as pilot training, flight paths, the individual parts of flying machines, as
well as clothing for pilots and passengers, and the food recommended for long
flights. There was much technical detail: the metals used, heat-absorbing metals
and their melting point, the propulsion units and various types of flying
machines. The information about metals used in construction name three sorts,
somala, soundaalika and mourthwika. If they were mixed in the right proportions,
the result was 16 kinds of heat-absorbing metals with names like ushnambhara,
ushnapaa, raajaamlatrit, etc. which cannot be translated into English. The texts
also explained how to clean metals, the acids such as lemon or apple to be used
and the correct mixture, the right oils to work with and the correct temperature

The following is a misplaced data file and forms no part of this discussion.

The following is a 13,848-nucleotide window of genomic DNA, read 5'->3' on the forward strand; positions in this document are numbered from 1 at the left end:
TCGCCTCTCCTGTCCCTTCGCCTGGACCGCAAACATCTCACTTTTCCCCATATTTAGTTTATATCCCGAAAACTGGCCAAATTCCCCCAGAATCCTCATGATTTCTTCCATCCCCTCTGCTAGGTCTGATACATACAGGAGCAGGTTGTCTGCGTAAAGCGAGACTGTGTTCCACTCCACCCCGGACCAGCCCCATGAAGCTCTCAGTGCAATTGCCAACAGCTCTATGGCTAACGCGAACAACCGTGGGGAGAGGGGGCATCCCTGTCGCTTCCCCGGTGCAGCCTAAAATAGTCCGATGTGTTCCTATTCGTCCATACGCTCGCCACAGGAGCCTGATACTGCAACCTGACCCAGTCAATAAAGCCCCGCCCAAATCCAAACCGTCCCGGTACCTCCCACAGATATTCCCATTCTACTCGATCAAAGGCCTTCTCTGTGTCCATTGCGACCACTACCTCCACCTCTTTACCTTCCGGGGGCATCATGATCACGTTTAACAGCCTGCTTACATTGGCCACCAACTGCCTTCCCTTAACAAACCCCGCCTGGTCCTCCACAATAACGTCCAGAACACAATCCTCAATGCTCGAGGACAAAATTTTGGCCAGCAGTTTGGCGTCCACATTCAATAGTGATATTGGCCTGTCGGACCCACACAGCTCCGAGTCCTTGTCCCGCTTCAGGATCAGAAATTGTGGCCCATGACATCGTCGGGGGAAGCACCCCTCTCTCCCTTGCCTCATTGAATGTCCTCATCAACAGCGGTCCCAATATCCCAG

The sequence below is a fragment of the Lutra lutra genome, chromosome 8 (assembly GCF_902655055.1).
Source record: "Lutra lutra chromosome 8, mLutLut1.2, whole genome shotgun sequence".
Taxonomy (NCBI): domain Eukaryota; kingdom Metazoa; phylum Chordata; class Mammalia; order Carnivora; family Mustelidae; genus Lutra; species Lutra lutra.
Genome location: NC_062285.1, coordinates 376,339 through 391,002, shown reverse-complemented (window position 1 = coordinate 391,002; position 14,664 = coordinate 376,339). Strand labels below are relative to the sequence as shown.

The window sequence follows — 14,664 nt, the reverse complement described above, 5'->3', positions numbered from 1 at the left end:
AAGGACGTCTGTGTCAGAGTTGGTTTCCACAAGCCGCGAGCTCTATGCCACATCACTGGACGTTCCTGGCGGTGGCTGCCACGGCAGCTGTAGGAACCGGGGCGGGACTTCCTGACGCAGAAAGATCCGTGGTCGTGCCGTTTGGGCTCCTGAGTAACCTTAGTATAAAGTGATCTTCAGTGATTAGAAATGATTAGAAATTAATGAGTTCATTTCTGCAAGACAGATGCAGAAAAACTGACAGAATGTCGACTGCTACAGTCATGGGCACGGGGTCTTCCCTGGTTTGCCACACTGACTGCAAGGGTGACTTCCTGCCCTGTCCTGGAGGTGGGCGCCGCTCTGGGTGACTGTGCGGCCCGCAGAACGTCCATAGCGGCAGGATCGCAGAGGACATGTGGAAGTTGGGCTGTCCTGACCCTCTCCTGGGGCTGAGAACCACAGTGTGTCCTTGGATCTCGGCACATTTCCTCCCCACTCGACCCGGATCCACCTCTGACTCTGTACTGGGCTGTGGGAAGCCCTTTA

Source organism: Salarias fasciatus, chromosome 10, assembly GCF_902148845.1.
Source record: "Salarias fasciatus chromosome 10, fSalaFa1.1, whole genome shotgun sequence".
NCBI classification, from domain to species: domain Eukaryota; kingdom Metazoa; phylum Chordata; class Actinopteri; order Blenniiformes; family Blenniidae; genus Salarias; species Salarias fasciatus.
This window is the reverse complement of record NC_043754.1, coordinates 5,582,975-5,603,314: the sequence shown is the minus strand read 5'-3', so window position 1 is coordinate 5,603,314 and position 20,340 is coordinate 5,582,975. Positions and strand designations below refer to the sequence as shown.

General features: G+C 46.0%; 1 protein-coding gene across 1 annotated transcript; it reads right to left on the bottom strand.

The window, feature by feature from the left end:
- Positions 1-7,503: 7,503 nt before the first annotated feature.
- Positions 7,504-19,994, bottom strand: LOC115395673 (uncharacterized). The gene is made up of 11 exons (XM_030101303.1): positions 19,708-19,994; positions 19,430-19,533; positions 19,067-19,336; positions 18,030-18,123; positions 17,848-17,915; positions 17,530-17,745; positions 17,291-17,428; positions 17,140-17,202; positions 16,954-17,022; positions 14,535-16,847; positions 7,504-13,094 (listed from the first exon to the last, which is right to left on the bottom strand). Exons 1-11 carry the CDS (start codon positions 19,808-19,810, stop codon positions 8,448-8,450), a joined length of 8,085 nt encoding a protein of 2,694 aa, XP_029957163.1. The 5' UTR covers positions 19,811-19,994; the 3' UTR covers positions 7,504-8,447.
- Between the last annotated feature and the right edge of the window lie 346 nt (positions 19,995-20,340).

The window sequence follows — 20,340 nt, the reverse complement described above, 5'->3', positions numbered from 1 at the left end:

for them. Seven types of engine are described with the special functions for
which they are suited and the altitudes at which they work best. The catalogue
is not short of data about the size of the machines, which had storeys, nor of
their suitability for various purposes.
This text is recommended to all who
doubt the existence of flying machines in antiquity. The mindless cry that there
were no such things would have to fall silent in shame.
The ruined sites of Parhaspur have been the scene of
‘divine’ air battles? Pyramids reminiscent of the Mayan pyramids in the
Central American jungles in the center of Parhaspur.
In 1979 a book by David W. Davenport, an Englishman born in
India, was published in Italy. Its title was 2000 AC
Diztruzione Atomica, Atomic Destruction 2000. BC. Davenport claimed
to have proof that Mohenjo Daro, one of the oldest cities in the history of